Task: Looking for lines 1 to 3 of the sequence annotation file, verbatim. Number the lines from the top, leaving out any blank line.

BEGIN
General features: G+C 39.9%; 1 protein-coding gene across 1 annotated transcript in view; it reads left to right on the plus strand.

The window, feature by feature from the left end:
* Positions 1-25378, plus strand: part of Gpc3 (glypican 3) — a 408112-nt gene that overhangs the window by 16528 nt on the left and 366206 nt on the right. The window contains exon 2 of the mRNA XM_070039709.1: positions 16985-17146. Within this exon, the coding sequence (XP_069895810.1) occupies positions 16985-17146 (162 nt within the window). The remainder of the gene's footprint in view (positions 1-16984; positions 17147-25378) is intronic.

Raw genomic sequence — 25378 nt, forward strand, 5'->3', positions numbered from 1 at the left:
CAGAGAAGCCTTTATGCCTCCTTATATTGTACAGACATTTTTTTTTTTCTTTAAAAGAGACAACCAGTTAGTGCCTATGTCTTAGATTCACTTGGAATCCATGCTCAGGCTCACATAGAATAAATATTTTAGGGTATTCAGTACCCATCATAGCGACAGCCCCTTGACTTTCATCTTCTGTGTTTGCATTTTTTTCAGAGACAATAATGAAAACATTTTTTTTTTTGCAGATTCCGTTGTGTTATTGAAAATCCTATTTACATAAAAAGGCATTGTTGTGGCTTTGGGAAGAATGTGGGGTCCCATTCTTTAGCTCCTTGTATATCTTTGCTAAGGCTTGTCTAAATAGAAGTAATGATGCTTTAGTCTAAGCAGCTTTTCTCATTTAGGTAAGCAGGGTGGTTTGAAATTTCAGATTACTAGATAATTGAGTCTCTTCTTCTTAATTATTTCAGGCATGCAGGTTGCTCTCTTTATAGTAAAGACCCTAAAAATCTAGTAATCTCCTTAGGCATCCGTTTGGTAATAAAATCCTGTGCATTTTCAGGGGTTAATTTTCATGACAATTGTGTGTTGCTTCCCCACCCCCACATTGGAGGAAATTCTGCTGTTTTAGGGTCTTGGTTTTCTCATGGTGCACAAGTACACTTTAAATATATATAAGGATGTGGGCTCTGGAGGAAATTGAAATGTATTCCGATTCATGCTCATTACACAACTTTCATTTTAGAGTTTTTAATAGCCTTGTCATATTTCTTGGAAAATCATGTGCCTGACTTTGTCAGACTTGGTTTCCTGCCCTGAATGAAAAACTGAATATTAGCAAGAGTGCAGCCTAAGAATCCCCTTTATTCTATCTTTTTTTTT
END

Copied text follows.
General features: G+C 39.9%; 1 protein-coding gene across 1 annotated transcript in view; it reads left to right on the plus strand.

The window, feature by feature from the left end:
* Positions 1-25378, plus strand: part of Gpc3 (glypican 3) — a 408112-nt gene that overhangs the window by 16528 nt on the left and 366206 nt on the right. The window contains exon 2 of the mRNA XM_070039709.1: positions 16985-17146. Within this exon, the coding sequence (XP_069895810.1) occupies positions 16985-17146 (162 nt within the window). The remainder of the gene's footprint in view (positions 1-16984; positions 17147-25378) is intronic.